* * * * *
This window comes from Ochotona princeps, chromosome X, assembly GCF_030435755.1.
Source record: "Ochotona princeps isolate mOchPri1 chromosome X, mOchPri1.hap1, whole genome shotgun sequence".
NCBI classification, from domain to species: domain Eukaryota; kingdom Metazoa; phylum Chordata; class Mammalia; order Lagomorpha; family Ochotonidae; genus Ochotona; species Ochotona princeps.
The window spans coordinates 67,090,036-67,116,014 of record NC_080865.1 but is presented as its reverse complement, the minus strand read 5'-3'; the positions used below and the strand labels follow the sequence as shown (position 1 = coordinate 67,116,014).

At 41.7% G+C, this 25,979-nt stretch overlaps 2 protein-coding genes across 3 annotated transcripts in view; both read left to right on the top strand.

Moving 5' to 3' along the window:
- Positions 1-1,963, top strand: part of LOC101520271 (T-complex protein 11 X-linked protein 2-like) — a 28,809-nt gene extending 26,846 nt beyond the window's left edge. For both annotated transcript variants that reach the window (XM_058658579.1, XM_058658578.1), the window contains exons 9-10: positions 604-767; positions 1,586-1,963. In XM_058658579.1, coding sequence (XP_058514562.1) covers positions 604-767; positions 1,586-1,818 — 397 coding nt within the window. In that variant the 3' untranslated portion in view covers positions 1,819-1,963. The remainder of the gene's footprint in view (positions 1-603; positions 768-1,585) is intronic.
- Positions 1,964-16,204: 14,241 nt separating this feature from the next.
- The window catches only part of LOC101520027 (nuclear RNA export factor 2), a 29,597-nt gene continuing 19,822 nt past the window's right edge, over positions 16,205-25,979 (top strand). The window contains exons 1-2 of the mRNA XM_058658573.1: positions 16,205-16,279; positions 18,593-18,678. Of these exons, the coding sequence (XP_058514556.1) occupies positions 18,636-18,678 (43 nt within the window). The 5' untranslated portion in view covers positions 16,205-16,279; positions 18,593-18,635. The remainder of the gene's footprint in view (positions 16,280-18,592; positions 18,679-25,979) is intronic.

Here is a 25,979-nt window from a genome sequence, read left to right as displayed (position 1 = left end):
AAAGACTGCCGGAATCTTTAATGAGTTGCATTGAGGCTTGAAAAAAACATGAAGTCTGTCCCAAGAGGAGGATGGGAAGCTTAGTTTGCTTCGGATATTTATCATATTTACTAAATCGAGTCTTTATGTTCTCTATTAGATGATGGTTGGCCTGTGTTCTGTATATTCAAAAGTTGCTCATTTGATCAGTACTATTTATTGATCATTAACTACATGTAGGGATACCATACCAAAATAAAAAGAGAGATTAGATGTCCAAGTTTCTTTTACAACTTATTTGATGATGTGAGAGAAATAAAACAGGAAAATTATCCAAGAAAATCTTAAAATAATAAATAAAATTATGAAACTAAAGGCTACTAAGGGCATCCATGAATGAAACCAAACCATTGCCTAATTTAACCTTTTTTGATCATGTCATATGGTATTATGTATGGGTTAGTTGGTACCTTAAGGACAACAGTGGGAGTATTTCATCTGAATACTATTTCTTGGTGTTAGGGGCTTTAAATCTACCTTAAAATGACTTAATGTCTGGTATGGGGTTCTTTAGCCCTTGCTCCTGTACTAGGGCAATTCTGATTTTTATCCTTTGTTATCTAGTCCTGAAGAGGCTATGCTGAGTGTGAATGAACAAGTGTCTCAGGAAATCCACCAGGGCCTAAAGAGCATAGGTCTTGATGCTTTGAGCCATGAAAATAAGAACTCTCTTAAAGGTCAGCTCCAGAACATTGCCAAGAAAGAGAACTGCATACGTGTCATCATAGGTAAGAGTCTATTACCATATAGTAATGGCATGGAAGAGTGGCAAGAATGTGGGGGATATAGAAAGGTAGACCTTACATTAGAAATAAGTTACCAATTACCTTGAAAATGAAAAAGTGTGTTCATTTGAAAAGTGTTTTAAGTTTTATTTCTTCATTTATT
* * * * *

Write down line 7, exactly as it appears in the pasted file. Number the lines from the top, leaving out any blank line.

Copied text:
- Positions 1-1,963, top strand: part of LOC101520271 (T-complex protein 11 X-linked protein 2-like) — a 28,809-nt gene extending 26,846 nt beyond the window's left edge. For both annotated transcript variants that reach the window (XM_058658579.1, XM_058658578.1), the window contains exons 9-10: positions 604-767; positions 1,586-1,963. In XM_058658579.1, coding sequence (XP_058514562.1) covers positions 604-767; positions 1,586-1,818 — 397 coding nt within the window. In that variant the 3' untranslated portion in view covers positions 1,819-1,963. The remainder of the gene's footprint in view (positions 1-603; positions 768-1,585) is intronic.